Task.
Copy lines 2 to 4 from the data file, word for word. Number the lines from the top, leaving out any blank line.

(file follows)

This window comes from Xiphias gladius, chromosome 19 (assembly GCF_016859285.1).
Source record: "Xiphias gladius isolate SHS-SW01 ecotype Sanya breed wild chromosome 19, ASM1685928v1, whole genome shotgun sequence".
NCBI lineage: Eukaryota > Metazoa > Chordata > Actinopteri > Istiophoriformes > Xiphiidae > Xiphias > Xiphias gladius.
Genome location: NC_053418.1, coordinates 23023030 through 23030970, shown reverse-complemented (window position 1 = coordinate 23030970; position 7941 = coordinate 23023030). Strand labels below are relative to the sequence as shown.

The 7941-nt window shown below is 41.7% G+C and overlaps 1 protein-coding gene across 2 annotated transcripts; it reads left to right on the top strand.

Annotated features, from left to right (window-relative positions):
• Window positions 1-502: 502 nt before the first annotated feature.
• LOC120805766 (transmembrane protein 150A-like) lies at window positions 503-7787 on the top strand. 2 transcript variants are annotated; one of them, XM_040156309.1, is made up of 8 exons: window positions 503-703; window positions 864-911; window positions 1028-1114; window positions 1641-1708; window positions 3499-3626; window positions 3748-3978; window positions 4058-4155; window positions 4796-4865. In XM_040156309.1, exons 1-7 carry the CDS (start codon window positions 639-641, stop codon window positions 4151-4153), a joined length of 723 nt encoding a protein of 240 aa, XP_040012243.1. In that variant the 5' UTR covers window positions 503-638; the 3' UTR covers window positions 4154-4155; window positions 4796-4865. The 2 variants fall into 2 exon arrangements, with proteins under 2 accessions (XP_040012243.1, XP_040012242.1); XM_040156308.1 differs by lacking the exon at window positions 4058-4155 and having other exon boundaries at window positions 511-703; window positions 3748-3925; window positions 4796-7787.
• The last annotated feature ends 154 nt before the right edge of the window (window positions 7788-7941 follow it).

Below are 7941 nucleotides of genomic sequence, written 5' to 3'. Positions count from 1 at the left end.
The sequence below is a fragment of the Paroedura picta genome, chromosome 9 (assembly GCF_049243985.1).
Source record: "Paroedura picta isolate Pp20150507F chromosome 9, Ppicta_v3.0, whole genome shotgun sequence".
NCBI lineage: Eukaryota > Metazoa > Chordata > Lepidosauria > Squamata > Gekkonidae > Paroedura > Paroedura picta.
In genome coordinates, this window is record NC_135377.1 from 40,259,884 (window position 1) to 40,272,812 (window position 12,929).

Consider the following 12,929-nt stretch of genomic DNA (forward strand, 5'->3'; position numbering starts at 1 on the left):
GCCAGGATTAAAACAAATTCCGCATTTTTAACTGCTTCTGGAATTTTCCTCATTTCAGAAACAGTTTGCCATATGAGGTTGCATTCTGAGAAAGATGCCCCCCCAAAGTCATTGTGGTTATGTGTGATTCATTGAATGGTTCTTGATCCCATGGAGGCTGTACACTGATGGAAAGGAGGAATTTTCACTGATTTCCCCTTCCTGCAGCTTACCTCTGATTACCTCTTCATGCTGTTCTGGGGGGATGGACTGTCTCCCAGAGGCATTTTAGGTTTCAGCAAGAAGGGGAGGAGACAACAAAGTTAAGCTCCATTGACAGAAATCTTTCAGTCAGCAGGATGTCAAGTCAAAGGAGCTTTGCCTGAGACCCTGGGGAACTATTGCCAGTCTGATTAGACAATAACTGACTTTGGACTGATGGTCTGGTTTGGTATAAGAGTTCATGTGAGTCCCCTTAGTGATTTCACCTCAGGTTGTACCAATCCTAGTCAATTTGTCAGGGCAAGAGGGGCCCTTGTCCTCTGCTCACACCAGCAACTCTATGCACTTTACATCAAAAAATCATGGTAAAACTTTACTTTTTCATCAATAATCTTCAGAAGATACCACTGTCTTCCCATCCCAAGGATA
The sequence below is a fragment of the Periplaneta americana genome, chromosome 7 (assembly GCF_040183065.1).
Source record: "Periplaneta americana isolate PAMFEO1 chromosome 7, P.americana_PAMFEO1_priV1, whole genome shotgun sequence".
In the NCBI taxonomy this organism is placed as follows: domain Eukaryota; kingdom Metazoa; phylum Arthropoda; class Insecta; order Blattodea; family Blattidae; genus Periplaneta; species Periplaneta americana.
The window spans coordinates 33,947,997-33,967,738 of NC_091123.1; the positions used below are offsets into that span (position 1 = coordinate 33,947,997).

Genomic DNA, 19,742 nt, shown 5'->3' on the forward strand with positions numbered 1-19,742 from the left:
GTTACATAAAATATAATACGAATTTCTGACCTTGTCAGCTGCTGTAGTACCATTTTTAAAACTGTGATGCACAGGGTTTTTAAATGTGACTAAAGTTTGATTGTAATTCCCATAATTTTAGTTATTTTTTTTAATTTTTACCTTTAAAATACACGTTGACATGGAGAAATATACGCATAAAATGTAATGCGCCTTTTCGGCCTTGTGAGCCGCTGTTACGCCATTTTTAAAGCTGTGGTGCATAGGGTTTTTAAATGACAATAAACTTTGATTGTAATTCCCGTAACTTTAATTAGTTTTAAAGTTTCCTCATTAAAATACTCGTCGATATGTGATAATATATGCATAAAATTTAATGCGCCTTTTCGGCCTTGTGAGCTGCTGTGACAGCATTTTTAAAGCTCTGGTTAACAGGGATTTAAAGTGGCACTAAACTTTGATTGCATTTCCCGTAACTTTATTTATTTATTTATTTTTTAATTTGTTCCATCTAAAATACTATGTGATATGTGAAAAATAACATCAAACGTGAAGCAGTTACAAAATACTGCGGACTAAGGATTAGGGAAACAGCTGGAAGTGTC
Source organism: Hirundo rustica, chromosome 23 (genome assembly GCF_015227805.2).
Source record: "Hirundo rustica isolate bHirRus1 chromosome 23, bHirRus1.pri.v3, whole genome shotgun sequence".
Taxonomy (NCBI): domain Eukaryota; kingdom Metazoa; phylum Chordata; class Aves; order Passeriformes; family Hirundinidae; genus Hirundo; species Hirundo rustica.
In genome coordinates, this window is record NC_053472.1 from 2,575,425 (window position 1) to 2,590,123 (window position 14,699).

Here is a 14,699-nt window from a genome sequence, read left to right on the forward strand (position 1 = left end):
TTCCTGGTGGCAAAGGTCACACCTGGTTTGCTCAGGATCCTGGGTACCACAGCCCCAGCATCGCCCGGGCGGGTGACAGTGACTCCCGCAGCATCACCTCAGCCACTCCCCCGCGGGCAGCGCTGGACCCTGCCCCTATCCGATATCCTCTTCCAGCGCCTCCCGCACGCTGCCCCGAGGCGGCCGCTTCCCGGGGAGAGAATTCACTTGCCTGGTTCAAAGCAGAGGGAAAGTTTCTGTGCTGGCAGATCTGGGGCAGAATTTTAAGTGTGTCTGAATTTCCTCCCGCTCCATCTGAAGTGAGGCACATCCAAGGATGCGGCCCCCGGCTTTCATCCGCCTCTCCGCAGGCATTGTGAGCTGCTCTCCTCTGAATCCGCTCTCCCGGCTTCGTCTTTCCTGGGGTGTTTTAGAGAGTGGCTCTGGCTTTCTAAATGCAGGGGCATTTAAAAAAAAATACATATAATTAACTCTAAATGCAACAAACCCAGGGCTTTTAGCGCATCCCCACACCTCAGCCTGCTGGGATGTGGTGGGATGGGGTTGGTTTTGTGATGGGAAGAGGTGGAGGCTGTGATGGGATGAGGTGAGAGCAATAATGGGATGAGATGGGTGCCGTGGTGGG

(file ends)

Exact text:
Source record: "Xiphias gladius isolate SHS-SW01 ecotype Sanya breed wild chromosome 19, ASM1685928v1, whole genome shotgun sequence".
NCBI lineage: Eukaryota > Metazoa > Chordata > Actinopteri > Istiophoriformes > Xiphiidae > Xiphias > Xiphias gladius.
Genome location: NC_053418.1, coordinates 23023030 through 23030970, shown reverse-complemented (window position 1 = coordinate 23030970; position 7941 = coordinate 23023030). Strand labels below are relative to the sequence as shown.